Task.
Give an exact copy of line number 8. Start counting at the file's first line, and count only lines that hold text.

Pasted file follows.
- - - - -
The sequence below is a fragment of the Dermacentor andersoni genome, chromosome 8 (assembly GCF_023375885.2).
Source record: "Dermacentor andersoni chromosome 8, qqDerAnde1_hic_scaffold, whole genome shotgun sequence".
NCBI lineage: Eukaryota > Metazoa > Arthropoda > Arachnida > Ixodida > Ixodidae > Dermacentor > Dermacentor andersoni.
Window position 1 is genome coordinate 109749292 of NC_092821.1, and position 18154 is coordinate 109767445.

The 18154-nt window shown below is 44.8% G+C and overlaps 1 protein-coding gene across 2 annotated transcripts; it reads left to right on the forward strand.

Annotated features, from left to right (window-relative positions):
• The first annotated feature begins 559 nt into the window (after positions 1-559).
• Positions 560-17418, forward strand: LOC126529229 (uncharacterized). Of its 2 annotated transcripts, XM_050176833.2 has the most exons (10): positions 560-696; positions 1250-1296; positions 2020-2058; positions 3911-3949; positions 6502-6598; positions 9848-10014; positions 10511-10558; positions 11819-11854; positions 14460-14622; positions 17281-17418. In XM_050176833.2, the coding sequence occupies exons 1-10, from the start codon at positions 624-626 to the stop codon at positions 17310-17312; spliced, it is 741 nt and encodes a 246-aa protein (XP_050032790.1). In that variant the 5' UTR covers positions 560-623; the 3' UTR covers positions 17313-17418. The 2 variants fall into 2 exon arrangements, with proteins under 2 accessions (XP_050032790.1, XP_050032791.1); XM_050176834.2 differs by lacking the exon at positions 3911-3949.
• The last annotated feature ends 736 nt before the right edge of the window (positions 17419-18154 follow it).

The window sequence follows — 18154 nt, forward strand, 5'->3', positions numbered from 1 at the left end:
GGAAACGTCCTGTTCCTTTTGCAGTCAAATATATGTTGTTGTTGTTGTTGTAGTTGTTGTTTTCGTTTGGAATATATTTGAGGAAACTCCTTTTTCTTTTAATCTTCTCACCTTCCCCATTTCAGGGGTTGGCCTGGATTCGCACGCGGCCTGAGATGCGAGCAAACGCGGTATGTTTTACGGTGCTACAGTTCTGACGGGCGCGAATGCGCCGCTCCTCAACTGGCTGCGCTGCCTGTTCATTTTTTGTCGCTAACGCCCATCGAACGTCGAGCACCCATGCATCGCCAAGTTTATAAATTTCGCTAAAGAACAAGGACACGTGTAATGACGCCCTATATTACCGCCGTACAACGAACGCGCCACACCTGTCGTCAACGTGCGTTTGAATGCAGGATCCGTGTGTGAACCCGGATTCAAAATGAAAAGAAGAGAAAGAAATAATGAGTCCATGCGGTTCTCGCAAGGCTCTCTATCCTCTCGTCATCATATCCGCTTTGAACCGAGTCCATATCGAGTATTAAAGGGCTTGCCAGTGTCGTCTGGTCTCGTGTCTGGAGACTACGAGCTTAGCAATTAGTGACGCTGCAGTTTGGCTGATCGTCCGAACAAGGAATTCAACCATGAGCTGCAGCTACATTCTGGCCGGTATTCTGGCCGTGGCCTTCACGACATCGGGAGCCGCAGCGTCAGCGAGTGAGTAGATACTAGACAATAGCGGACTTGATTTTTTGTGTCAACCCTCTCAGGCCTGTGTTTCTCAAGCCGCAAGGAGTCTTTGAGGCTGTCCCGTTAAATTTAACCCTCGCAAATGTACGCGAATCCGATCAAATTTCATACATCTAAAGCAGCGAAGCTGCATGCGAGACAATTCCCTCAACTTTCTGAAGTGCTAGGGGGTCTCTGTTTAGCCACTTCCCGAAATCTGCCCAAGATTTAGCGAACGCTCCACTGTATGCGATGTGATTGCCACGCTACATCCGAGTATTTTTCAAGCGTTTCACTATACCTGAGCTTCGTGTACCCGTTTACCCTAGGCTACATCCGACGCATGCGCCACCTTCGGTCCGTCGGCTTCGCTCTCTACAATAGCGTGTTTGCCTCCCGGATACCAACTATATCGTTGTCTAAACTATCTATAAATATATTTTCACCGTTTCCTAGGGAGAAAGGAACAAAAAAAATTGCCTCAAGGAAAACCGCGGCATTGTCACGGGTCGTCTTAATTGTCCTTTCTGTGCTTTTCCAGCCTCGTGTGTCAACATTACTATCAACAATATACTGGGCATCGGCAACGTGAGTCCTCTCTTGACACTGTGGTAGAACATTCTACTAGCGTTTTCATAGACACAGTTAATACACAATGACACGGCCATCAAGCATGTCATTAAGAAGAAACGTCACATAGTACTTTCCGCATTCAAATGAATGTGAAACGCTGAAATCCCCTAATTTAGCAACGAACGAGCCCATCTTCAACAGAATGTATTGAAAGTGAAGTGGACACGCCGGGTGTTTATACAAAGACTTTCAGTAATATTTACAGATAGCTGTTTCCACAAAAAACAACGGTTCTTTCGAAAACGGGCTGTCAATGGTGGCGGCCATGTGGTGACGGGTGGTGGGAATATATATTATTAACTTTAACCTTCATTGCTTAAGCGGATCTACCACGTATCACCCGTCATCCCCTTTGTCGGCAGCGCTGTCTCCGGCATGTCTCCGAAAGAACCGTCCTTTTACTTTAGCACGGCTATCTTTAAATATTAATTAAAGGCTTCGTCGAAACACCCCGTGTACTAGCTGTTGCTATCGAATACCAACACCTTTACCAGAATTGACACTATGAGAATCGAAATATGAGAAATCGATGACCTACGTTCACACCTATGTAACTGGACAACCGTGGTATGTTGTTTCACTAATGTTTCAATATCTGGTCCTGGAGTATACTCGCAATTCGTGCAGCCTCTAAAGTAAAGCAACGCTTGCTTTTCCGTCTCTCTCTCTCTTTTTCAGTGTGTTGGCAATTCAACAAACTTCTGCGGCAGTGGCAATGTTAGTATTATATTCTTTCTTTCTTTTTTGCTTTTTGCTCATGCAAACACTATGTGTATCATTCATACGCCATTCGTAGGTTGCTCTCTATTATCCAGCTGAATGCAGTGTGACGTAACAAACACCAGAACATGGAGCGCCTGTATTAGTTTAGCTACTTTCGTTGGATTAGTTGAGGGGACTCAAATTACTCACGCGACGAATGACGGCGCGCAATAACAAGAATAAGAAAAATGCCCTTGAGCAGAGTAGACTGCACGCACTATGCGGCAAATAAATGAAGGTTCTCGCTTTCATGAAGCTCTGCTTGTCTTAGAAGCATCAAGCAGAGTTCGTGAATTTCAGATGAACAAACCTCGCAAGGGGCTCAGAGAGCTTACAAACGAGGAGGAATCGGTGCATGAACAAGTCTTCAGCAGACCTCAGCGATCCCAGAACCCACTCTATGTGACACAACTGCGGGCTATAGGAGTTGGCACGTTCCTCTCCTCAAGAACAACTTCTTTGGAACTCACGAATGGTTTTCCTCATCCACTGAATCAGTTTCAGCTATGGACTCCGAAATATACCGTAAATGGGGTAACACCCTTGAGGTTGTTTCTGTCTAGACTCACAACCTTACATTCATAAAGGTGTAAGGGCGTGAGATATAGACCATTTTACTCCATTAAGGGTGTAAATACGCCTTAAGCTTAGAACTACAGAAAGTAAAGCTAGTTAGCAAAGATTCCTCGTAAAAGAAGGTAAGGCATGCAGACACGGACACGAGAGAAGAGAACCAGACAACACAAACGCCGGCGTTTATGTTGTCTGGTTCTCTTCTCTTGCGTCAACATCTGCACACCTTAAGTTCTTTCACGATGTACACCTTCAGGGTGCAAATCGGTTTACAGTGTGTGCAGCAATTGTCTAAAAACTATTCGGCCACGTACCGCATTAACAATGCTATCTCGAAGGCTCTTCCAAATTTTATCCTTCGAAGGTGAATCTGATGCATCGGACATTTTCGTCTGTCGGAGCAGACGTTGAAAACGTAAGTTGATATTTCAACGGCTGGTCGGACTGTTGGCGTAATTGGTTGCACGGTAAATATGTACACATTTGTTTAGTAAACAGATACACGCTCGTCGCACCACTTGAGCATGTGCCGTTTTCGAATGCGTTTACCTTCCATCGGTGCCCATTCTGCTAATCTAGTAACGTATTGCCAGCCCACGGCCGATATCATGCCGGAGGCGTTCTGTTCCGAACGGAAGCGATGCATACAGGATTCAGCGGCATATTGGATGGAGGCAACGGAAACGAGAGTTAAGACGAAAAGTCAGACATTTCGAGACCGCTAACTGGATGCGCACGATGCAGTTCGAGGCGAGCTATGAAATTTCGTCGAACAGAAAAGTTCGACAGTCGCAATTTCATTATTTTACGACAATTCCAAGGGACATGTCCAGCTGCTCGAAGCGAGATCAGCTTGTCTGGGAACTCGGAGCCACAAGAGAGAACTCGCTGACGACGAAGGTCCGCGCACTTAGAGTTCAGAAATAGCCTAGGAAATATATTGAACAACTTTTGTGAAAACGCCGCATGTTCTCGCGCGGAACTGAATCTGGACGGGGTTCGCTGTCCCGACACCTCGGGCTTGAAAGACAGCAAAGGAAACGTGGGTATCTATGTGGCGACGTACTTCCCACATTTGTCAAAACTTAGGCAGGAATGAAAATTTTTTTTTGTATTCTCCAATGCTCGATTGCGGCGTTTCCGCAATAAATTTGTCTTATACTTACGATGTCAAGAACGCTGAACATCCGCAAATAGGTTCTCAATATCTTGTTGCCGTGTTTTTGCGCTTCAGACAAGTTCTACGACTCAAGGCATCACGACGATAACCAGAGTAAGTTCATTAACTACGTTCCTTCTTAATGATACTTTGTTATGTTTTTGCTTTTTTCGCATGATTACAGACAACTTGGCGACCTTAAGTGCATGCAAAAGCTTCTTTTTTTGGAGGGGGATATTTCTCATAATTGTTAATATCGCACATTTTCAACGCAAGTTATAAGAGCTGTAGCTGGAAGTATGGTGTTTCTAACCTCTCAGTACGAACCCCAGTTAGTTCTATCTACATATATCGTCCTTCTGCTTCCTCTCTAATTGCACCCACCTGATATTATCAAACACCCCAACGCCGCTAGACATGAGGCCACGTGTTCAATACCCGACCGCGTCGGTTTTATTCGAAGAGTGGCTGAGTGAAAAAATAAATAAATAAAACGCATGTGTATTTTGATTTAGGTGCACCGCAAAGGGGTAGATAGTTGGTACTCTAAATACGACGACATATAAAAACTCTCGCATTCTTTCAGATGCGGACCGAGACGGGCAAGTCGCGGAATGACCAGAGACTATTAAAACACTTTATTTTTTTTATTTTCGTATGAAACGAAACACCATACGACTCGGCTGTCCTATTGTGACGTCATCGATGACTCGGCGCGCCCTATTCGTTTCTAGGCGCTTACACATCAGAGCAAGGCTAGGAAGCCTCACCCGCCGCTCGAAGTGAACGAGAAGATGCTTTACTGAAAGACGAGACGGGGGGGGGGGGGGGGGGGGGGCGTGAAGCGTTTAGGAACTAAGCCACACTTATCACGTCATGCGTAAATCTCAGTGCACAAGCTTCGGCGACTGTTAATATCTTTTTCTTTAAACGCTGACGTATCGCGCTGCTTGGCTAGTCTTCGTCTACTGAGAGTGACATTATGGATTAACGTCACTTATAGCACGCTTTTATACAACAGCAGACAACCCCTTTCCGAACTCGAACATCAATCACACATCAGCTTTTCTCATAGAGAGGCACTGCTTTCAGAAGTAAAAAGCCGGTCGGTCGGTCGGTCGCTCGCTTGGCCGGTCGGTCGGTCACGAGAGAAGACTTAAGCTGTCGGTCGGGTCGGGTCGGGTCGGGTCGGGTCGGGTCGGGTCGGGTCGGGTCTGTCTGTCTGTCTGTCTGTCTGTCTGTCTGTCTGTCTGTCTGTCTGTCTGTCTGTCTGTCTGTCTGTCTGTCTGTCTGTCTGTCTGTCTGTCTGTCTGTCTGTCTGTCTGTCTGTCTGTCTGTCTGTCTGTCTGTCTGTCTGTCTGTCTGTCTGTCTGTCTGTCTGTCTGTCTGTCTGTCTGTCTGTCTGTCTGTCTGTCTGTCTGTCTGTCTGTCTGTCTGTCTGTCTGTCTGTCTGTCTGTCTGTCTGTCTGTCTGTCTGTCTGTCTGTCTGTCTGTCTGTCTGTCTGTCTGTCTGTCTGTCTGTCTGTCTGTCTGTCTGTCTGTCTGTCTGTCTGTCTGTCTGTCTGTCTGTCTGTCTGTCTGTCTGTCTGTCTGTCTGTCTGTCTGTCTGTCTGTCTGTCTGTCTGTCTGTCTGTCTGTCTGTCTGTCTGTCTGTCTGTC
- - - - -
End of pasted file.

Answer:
• Positions 560-17418, forward strand: LOC126529229 (uncharacterized). Of its 2 annotated transcripts, XM_050176833.2 has the most exons (10): positions 560-696; positions 1250-1296; positions 2020-2058; positions 3911-3949; positions 6502-6598; positions 9848-10014; positions 10511-10558; positions 11819-11854; positions 14460-14622; positions 17281-17418. In XM_050176833.2, the coding sequence occupies exons 1-10, from the start codon at positions 624-626 to the stop codon at positions 17310-17312; spliced, it is 741 nt and encodes a 246-aa protein (XP_050032790.1). In that variant the 5' UTR covers positions 560-623; the 3' UTR covers positions 17313-17418. The 2 variants fall into 2 exon arrangements, with proteins under 2 accessions (XP_050032790.1, XP_050032791.1); XM_050176834.2 differs by lacking the exon at positions 3911-3949.